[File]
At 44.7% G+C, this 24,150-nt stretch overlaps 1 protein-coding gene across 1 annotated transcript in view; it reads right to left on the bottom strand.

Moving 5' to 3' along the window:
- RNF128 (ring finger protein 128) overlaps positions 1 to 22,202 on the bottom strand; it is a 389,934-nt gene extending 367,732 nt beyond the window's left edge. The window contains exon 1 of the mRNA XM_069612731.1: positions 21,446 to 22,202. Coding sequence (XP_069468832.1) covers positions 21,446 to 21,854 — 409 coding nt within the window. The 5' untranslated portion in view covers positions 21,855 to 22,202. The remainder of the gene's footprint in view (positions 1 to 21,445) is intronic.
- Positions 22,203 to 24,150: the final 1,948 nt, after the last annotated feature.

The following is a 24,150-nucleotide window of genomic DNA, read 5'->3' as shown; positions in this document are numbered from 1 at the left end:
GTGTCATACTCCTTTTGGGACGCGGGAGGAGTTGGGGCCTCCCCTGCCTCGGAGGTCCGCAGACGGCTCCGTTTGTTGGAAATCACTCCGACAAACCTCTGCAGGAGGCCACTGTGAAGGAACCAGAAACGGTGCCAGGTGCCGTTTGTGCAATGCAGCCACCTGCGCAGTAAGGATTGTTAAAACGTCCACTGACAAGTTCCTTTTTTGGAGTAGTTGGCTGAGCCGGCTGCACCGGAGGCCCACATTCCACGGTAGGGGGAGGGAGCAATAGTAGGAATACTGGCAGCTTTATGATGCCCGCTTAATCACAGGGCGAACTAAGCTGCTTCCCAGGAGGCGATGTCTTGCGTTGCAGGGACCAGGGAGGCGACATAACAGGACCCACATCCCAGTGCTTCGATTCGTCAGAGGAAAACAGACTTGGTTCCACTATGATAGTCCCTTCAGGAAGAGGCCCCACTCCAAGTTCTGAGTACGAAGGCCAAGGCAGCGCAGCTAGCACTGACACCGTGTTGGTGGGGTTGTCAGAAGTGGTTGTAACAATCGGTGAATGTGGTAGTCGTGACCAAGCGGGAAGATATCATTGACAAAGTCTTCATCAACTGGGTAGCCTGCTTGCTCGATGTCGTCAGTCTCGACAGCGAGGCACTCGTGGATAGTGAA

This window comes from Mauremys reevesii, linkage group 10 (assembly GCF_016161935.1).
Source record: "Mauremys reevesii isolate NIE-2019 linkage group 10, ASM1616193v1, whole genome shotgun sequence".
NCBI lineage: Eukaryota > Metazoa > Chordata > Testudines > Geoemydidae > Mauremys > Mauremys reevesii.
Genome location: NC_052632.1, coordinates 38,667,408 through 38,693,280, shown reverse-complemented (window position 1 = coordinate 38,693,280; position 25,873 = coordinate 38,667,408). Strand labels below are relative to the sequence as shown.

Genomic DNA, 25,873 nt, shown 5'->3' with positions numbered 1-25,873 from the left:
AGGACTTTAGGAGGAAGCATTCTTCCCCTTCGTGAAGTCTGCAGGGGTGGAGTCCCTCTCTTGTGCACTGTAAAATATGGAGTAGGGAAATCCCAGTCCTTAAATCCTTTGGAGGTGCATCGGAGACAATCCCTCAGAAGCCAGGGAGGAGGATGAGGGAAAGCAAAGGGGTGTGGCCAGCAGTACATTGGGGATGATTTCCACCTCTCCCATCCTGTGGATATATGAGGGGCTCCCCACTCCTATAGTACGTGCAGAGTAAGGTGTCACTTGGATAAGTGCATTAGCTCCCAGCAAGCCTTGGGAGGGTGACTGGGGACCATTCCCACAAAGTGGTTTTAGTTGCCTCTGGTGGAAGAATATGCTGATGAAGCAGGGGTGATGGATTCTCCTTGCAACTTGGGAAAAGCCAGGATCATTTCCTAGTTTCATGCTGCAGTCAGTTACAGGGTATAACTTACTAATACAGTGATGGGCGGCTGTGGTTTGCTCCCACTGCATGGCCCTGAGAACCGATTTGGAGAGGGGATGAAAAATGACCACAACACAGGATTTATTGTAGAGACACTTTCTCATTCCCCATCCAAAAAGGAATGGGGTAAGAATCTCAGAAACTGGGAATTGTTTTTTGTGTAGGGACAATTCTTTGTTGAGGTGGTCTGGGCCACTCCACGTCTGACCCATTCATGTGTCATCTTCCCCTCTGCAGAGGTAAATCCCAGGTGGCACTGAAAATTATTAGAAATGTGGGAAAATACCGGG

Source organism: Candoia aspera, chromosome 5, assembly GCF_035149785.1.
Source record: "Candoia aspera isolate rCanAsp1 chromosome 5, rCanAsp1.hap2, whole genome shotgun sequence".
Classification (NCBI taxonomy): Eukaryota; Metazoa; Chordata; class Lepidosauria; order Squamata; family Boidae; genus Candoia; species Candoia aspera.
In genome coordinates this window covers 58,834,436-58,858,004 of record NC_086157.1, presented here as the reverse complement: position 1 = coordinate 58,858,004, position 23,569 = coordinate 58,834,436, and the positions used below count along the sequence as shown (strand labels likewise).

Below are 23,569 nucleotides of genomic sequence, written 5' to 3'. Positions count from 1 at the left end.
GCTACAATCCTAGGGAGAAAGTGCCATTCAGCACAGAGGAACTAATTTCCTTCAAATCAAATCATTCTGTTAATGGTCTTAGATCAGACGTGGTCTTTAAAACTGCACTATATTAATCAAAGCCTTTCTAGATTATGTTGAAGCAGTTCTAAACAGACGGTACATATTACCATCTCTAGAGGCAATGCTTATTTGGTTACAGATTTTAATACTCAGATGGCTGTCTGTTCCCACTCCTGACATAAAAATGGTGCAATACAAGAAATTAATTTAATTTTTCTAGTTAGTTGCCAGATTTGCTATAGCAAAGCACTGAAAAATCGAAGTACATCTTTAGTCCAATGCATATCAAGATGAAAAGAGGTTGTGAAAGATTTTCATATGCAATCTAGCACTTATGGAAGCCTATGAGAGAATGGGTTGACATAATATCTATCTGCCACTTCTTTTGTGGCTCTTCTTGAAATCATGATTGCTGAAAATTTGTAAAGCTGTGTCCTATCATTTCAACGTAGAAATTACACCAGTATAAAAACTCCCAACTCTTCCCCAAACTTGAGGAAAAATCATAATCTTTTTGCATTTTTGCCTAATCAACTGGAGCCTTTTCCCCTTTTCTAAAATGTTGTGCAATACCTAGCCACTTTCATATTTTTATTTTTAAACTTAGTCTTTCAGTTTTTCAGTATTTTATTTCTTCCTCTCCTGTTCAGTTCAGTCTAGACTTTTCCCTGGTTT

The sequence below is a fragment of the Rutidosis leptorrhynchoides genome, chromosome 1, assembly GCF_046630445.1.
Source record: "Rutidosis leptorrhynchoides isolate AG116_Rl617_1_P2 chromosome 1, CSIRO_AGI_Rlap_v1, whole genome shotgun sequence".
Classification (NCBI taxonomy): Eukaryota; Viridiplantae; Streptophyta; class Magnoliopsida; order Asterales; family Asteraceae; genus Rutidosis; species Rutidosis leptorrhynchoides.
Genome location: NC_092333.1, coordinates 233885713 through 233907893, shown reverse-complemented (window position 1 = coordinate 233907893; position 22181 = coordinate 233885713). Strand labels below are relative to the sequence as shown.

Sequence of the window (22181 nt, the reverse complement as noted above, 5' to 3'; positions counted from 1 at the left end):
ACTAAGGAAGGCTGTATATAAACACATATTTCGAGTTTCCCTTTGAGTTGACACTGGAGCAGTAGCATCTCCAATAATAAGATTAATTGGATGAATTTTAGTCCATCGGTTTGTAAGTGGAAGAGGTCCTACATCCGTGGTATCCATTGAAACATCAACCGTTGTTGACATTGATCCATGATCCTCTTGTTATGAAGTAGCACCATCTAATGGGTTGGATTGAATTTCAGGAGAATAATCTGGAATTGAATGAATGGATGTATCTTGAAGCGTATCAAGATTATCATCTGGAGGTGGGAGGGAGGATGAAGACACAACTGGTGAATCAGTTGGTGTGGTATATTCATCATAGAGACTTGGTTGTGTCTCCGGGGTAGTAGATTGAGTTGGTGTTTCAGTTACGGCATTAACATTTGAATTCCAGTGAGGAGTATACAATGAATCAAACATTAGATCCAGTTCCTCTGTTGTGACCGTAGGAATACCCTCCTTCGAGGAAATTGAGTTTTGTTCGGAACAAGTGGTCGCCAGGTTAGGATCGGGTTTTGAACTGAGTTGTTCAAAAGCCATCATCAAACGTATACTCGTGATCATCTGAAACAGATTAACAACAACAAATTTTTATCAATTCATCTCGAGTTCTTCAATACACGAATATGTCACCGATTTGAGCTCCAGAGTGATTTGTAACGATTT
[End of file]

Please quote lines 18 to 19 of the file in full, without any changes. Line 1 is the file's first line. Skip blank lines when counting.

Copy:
GCTACAATCCTAGGGAGAAAGTGCCATTCAGCACAGAGGAACTAATTTCCTTCAAATCAAATCATTCTGTTAATGGTCTTAGATCAGACGTGGTCTTTAAAACTGCACTATATTAATCAAAGCCTTTCTAGATTATGTTGAAGCAGTTCTAAACAGACGGTACATATTACCATCTCTAGAGGCAATGCTTATTTGGTTACAGATTTTAATACTCAGATGGCTGTCTGTTCCCACTCCTGACATAAAAATGGTGCAATACAAGAAATTAATTTAATTTTTCTAGTTAGTTGCCAGATTTGCTATAGCAAAGCACTGAAAAATCGAAGTACATCTTTAGTCCAATGCATATCAAGATGAAAAGAGGTTGTGAAAGATTTTCATATGCAATCTAGCACTTATGGAAGCCTATGAGAGAATGGGTTGACATAATATCTATCTGCCACTTCTTTTGTGGCTCTTCTTGAAATCATGATTGCTGAAAATTTGTAAAGCTGTGTCCTATCATTTCAACGTAGAAATTACACCAGTATAAAAACTCCCAACTCTTCCCCAAACTTGAGGAAAAATCATAATCTTTTTGCATTTTTGCCTAATCAACTGGAGCCTTTTCCCCTTTTCTAAAATGTTGTGCAATACCTAGCCACTTTCATATTTTTATTTTTAAACTTAGTCTTTCAGTTTTTCAGTATTTTATTTCTTCCTCTCCTGTTCAGTTCAGTCTAGACTTTTCCCTGGTTT

The sequence below is a fragment of the Rutidosis leptorrhynchoides genome, chromosome 1, assembly GCF_046630445.1.